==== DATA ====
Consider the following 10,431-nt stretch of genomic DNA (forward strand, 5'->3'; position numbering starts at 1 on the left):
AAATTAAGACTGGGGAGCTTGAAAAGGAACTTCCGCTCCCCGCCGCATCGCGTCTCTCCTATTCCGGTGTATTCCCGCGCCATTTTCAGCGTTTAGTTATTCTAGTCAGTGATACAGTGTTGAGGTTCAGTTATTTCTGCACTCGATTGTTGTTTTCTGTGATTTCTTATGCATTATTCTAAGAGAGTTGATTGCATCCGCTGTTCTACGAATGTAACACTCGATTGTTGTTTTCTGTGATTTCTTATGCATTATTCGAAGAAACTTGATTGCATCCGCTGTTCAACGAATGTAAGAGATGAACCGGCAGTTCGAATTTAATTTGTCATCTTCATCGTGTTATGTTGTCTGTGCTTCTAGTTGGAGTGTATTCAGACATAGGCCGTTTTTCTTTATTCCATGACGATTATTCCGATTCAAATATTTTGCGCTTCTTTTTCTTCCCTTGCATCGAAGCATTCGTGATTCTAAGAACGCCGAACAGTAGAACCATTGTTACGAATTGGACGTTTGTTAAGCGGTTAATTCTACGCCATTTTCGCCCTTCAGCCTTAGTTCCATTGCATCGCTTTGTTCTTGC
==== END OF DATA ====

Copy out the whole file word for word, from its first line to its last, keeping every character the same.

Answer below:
Consider the following 10,431-nt stretch of genomic DNA (forward strand, 5'->3'; position numbering starts at 1 on the left):
AAATTAAGACTGGGGAGCTTGAAAAGGAACTTCCGCTCCCCGCCGCATCGCGTCTCTCCTATTCCGGTGTATTCCCGCGCCATTTTCAGCGTTTAGTTATTCTAGTCAGTGATACAGTGTTGAGGTTCAGTTATTTCTGCACTCGATTGTTGTTTTCTGTGATTTCTTATGCATTATTCTAAGAGAGTTGATTGCATCCGCTGTTCTACGAATGTAACACTCGATTGTTGTTTTCTGTGATTTCTTATGCATTATTCGAAGAAACTTGATTGCATCCGCTGTTCAACGAATGTAAGAGATGAACCGGCAGTTCGAATTTAATTTGTCATCTTCATCGTGTTATGTTGTCTGTGCTTCTAGTTGGAGTGTATTCAGACATAGGCCGTTTTTCTTTATTCCATGACGATTATTCCGATTCAAATATTTTGCGCTTCTTTTTCTTCCCTTGCATCGAAGCATTCGTGATTCTAAGAACGCCGAACAGTAGAACCATTGTTACGAATTGGACGTTTGTTAAGCGGTTAATTCTACGCCATTTTCGCCCTTCAGCCTTAGTTCCATTGCATCGCTTTGTTCTTGC